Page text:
Unfortunately, the film does not educate people about seizures or provide information on what to do if someone sees a person having a seizure. The way seizures are portrayed in the film only adds to the ignorance, misunderstanding and fear that exist about seizures. This Netflix film harkens back into the Dark Ages.

    We have reached out to Netflix and hope to work with them to ensure that seizures are accurately depicted in future projects and that Netflix includes an education component about seizure recognition and Seizure First Aid.

  2. Last week Netflix released their newest movie, “The After Party,” a film that chronicles the story of an aspiring young rapper suffering with epilepsy.

    Struggling to make it in the music industry, he gains notoriety when he has a seizure on stage and the video of the event goes viral. The portrayal of the seizure itself is inaccurate, but more troubling is the way the film chooses to make the diagnosis of epilepsy comedic.

    Fans of the rapper begin to refer to him as “seizure boy” and even create a ridiculous dance to mock the seizure he had on stage. The official website for the film states “the young rapper with big dreams has one night to bounce back from major embarrassment.”

    The fact they label the event of having a seizure in public as an embarrassment only feeds further bias and ridicule for those that suffer from epilepsy. Given 1 in 26 people will suffer from epilepsy in their lifetime, it is a diagnosis every person should be familiar with. It is unfortunate in this day and age, there is still so much misunderstanding, misrepresentation, and stigma for those with epilepsy. Media has the power to educate and raise awareness on a scale unlike any other, yet media has a long history of feeding bias, fear, and confusion about epilepsy...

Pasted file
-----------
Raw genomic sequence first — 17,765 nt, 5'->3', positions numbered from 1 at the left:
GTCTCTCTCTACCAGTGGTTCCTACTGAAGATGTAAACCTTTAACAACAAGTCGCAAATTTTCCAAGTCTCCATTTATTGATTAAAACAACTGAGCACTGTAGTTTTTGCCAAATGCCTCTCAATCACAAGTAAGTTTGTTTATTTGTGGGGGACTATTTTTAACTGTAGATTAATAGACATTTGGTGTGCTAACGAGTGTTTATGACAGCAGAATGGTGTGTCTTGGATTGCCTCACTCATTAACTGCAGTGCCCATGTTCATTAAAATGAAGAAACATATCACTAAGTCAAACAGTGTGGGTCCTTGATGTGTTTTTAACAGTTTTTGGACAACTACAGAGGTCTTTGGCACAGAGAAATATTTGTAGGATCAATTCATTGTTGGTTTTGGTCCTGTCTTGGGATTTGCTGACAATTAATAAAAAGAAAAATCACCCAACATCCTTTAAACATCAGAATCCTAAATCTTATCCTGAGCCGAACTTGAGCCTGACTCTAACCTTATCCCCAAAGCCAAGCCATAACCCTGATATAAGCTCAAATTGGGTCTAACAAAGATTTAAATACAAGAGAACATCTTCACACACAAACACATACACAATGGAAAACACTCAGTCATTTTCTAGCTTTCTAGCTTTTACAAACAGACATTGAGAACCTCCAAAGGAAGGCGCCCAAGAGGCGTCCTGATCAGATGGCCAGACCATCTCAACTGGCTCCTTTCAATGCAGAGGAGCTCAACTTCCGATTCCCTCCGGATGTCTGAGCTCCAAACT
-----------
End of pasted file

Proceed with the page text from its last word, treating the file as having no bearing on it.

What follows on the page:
One would hope user generated information on these platforms would be more accurate and sympathetic, but is it? A seven day analysis of “tweets” related to seizure(s) found over 10,000 tweets. Of these, nearly 10 percent were written specifically to ridicule and over a third were metaphorical – that is comparing abnormal movements to “seizures” much like the way the “seizure dance” is portrayed in “The After Party.” Overall, 41 percent of tweets were considered derogatory. YouTube videos suffer from inaccuracy as well, with up to a third of videos labeled to depict seizures clearly depicting non-epileptic events – again spreading misinformation. In addition, up to 10 percent of videos related to epilepsy/seizures can been labeled as inaccurate or derogatory.